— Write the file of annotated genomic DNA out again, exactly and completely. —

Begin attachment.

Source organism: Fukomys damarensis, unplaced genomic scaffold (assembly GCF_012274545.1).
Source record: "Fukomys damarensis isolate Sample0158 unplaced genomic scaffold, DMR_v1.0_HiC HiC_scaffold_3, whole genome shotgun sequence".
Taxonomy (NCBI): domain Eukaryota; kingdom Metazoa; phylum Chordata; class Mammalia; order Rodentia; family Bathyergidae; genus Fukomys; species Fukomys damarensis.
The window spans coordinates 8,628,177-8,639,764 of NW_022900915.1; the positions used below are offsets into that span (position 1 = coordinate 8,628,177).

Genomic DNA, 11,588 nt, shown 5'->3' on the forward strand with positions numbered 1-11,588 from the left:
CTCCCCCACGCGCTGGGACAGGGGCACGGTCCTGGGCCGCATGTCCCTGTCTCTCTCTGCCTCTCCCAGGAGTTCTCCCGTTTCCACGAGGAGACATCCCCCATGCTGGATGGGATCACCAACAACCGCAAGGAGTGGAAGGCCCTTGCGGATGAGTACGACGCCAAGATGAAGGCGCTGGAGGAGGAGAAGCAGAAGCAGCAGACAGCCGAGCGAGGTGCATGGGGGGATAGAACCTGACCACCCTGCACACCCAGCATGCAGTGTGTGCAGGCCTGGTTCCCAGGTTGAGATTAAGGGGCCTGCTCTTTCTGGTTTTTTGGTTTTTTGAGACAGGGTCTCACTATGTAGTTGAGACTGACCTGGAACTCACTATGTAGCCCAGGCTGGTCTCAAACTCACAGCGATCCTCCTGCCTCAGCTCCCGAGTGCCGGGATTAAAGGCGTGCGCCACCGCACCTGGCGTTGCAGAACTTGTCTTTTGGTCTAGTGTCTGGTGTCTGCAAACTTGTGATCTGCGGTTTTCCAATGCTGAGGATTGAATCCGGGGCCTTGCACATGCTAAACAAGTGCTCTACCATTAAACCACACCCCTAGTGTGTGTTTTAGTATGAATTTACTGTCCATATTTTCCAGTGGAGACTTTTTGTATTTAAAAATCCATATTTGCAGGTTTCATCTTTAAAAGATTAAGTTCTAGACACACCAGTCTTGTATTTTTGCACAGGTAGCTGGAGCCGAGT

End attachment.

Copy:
Source organism: Fukomys damarensis, unplaced genomic scaffold (assembly GCF_012274545.1).
Source record: "Fukomys damarensis isolate Sample0158 unplaced genomic scaffold, DMR_v1.0_HiC HiC_scaffold_3, whole genome shotgun sequence".
Taxonomy (NCBI): domain Eukaryota; kingdom Metazoa; phylum Chordata; class Mammalia; order Rodentia; family Bathyergidae; genus Fukomys; species Fukomys damarensis.
The window spans coordinates 8,628,177-8,639,764 of NW_022900915.1; the positions used below are offsets into that span (position 1 = coordinate 8,628,177).

Genomic DNA, 11,588 nt, shown 5'->3' on the forward strand with positions numbered 1-11,588 from the left:
CTCCCCCACGCGCTGGGACAGGGGCACGGTCCTGGGCCGCATGTCCCTGTCTCTCTCTGCCTCTCCCAGGAGTTCTCCCGTTTCCACGAGGAGACATCCCCCATGCTGGATGGGATCACCAACAACCGCAAGGAGTGGAAGGCCCTTGCGGATGAGTACGACGCCAAGATGAAGGCGCTGGAGGAGGAGAAGCAGAAGCAGCAGACAGCCGAGCGAGGTGCATGGGGGGATAGAACCTGACCACCCTGCACACCCAGCATGCAGTGTGTGCAGGCCTGGTTCCCAGGTTGAGATTAAGGGGCCTGCTCTTTCTGGTTTTTTGGTTTTTTGAGACAGGGTCTCACTATGTAGTTGAGACTGACCTGGAACTCACTATGTAGCCCAGGCTGGTCTCAAACTCACAGCGATCCTCCTGCCTCAGCTCCCGAGTGCCGGGATTAAAGGCGTGCGCCACCGCACCTGGCGTTGCAGAACTTGTCTTTTGGTCTAGTGTCTGGTGTCTGCAAACTTGTGATCTGCGGTTTTCCAATGCTGAGGATTGAATCCGGGGCCTTGCACATGCTAAACAAGTGCTCTACCATTAAACCACACCCCTAGTGTGTGTTTTAGTATGAATTTACTGTCCATATTTTCCAGTGGAGACTTTTTGTATTTAAAAATCCATATTTGCAGGTTTCATCTTTAAAAGATTAAGTTCTAGACACACCAGTCTTGTATTTTTGCACAGGTAGCTGGAGCCGAGT